Educating Children with Autism
Committee on Educational Interventions for Children with Autism
Catherine Lord and James P. McGee, editors
Division of Behavioral and Social Sciences and Education
National Research Council
NATIONAL ACADEMY PRESS 2101 Constitution Avenue, N.W. Washington, DC 20418
John Brian Harley, a British geographer, described the process of making a map as the social construction of knowledge to facilitate understanding. In many ways, the preparation of this report seemed like that of making a map, not to direct, but to organize and represent information to help progress through the many scientific findings and unknowns in the field of early education in autism. At the request of the U.S. Department of Education’s Office of Special Education Programs, this project was undertaken by the National Research Council to consider the state of the scientific evidence of the effects of early educational intervention on young children with autistic spectrum disorders. In any such project, the questions become as important as the answers. Our committee represented many different fields—including clinical and developmental psychology, special education, speech and language pathology, psychiatry, and child neurology—and we elected to organize our report around the questions that we defined as most important for our areas of inquiry; these questions demand multidisciplinary attention. We attempted to provide a “map” for each of these questions that represented scientific literature from our respective fields.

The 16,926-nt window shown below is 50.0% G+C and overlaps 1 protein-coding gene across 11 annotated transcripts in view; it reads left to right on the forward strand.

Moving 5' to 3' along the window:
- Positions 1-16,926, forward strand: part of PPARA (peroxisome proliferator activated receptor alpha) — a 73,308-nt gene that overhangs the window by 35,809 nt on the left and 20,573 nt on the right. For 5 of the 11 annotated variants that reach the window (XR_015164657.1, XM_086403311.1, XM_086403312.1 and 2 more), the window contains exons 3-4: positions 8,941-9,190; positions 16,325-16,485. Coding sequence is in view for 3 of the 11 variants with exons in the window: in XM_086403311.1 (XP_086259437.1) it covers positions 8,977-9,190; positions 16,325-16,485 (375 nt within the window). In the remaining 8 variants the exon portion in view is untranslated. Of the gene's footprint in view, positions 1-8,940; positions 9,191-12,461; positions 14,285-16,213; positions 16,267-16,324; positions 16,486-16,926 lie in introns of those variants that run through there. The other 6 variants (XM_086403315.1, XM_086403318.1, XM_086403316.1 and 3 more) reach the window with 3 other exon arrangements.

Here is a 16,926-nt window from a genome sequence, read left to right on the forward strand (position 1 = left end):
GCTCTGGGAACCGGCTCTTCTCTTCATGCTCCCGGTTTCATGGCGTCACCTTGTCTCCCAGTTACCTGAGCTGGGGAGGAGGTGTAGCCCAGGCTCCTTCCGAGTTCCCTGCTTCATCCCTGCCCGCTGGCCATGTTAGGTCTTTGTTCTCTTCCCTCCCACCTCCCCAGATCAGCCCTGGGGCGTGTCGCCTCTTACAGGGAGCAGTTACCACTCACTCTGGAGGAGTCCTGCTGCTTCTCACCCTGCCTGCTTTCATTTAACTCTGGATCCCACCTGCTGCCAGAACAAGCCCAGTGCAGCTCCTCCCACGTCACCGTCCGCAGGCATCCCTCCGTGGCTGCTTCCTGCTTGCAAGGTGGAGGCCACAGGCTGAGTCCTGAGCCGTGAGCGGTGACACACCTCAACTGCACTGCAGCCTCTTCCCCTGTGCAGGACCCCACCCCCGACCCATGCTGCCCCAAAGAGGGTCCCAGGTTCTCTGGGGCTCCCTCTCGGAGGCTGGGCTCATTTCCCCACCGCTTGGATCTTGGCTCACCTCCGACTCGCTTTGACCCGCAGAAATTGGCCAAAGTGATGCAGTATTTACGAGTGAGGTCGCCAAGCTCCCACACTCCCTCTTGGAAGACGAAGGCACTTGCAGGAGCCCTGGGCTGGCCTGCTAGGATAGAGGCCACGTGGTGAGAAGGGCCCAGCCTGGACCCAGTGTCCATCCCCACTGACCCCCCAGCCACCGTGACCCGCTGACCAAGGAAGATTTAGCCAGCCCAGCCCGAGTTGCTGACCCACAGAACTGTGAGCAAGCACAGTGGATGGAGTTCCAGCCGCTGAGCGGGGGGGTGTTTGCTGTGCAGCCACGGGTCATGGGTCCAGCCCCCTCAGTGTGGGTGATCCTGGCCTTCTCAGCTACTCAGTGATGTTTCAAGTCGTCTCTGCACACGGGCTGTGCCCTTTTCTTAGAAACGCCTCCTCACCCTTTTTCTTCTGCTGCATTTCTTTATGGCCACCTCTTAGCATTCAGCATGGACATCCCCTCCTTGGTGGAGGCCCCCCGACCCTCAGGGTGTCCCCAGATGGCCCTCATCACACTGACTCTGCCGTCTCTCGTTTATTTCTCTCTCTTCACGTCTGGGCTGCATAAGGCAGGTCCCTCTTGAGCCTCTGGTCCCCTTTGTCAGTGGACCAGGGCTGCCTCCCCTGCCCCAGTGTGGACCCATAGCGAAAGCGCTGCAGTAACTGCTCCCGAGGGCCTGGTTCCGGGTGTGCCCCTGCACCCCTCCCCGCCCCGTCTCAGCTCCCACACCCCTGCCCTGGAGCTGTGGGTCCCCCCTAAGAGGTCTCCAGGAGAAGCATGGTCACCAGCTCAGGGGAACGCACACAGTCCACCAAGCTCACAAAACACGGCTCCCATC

The questions cover epidemiology, family support, diagnosis and screening, assistive technology, characteristics of autism, features of intervention programs, and how instructional strategies have been put together in comprehensive programs. The questions also include issues in public policy, personnel preparation, and future research …